Spirals of Energy: The ancient art of Selfica

DEVODAMA via PublishDrive
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A fascinating and mysterious discipline, “Selfica” creates objects made of metal, inks and colors that can interact with the environment in a positive way. Selfic structures enhance personal well-being, sensitivity, and mental and physical balance. Be it jewelry, metal structures or paintings, Selfic devices also help their users to learn more about themselves and get in touch with energetic dimensions and information fields different from those in which we are normally immersed. Selfica, developed through the research and teaching of Oberto “Falco” Airaudi, founder of Damanhur, Federation of Communities, is actually an ancient art-science, already known and used by many peoples of the past. This book recounts the experiments of many researchers and enthusiasts as well as those of the author, who has personally participated in many exciting experiences. It is a journey into a new dimension where time, space, emotions and memory respond to laws which are very different from those we are used to...
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Publisher
DEVODAMA via PublishDrive
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Published on
Feb 16, 2016
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Pages
222
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ISBN
9788899652067
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Language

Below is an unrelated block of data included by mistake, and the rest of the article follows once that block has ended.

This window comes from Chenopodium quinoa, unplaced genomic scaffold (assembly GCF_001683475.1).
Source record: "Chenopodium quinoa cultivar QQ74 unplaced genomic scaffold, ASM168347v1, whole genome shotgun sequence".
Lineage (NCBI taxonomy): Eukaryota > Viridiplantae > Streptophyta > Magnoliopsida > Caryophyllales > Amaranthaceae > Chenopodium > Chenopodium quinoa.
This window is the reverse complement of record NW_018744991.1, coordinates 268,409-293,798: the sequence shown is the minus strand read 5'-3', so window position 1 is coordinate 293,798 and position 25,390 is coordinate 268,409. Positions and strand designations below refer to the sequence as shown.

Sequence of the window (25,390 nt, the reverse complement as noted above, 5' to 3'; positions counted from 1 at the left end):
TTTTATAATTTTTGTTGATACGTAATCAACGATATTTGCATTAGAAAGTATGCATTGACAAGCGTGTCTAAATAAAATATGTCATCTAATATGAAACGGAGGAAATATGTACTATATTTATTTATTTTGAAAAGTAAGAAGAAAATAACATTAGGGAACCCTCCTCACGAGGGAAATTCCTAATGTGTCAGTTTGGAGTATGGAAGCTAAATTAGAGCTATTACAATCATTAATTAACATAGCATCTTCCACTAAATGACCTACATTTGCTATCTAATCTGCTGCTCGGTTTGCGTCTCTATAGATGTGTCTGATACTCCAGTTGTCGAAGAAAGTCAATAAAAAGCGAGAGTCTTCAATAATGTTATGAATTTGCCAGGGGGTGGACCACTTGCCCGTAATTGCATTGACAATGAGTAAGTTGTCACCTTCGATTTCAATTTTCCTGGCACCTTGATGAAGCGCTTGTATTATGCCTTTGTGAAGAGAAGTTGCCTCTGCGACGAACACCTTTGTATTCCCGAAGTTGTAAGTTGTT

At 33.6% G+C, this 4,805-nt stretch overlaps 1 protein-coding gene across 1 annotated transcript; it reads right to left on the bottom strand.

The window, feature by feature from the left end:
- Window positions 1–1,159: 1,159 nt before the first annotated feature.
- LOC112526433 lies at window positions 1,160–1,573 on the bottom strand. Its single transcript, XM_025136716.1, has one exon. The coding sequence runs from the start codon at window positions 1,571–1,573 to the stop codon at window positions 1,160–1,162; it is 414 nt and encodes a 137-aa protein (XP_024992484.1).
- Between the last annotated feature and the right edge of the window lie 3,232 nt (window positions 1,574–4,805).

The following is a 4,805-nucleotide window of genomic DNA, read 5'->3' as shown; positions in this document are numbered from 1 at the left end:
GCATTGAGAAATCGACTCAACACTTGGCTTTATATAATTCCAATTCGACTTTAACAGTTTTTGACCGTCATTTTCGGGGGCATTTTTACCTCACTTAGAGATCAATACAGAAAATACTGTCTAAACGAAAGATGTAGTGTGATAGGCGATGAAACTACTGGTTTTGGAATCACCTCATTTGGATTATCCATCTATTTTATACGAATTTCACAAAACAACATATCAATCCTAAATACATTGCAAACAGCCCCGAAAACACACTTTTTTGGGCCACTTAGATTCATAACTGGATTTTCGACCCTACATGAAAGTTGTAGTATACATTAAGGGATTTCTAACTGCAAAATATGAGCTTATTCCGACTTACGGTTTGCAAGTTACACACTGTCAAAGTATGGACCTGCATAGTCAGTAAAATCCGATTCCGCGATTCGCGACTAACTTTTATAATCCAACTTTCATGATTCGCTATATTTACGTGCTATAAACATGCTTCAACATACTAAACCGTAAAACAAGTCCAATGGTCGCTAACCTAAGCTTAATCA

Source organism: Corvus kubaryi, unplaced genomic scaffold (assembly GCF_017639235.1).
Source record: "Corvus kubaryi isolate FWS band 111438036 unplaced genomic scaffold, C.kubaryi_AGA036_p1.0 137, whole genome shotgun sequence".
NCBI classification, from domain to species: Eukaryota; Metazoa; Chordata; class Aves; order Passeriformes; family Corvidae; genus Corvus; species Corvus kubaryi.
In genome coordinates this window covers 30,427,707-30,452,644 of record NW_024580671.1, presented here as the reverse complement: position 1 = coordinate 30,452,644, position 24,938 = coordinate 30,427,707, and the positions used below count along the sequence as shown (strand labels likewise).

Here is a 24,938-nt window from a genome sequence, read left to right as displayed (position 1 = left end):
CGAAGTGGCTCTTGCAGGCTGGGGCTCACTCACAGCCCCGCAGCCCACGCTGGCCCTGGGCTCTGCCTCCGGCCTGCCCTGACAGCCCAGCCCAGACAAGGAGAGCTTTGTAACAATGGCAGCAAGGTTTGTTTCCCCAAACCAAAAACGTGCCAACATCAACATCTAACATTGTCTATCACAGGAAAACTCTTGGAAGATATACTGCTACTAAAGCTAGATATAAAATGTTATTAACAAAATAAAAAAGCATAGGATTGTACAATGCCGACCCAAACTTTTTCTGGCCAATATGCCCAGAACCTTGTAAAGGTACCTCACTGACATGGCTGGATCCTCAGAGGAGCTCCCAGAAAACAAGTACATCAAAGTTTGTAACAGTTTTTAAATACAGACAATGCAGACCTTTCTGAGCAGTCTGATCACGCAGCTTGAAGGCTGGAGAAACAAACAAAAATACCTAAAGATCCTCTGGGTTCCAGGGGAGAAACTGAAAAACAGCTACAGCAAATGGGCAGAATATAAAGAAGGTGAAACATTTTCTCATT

English
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Genres
Law / Science & Technology
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Content Protection
This content is DRM protected.
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Available on Android devices
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At the beginning of the twenty-first century, breathtaking changes in technology are posing stark challenges to our constitutional values. From free speech to privacy, from liberty and personal autonomy to the right against self-incrimination, basic constitutional principles are under stress from technological advances unimaginable even a few decades ago, let alone during the founding era. In this provocative collection, America's leading scholars of technology, law, and ethics imagine how to translate and preserve constitutional and legal values at a time of dizzying technological change.

Constitution 3.0 explores some of the most urgent constitutional questions of the near future. Will privacy become obsolete, for example, in a world where ubiquitous surveillance is becoming the norm? Imagine that Facebook and Google post live feeds from public and private surveillance cameras, allowing 24/7 tracking of any citizen in the world. How can we protect free speech now that Facebook and Google have more power than any king, president, or Supreme Court justice to decide who can speak and who can be heard? How will advanced brain-scan technology affect the constitutional right against self-incrimination? And on a more elemental level, should people have the right to manipulate their genes and design their own babies? Should we be allowed to patent new forms of life that seem virtually human? The constitutional challenges posed by technological progress are wide-ranging, with potential impacts on nearly every aspect of life in America and around the world.

The authors include Jamie Boyle, Duke Law School; Eric Cohen and Robert George, Princeton University; Jack Goldsmith, Harvard Law School; Orin Kerr, George Washington University Law School; Lawrence Lessig, Harvard Law School; Stephen Morse, University of Pennsylvania Law School; John Robertson, University of Texas Law School; Christopher Slobogin, Vanderbilt Law School; O. Carter Snead, Notre Dame Law School; Jeffrey Rosen, George Washington University Law School; Benjamin Wittes, Brookings Institution; Tim Wu, Columbia Law School; and Jonathan Zittrain, Harvard Law School.

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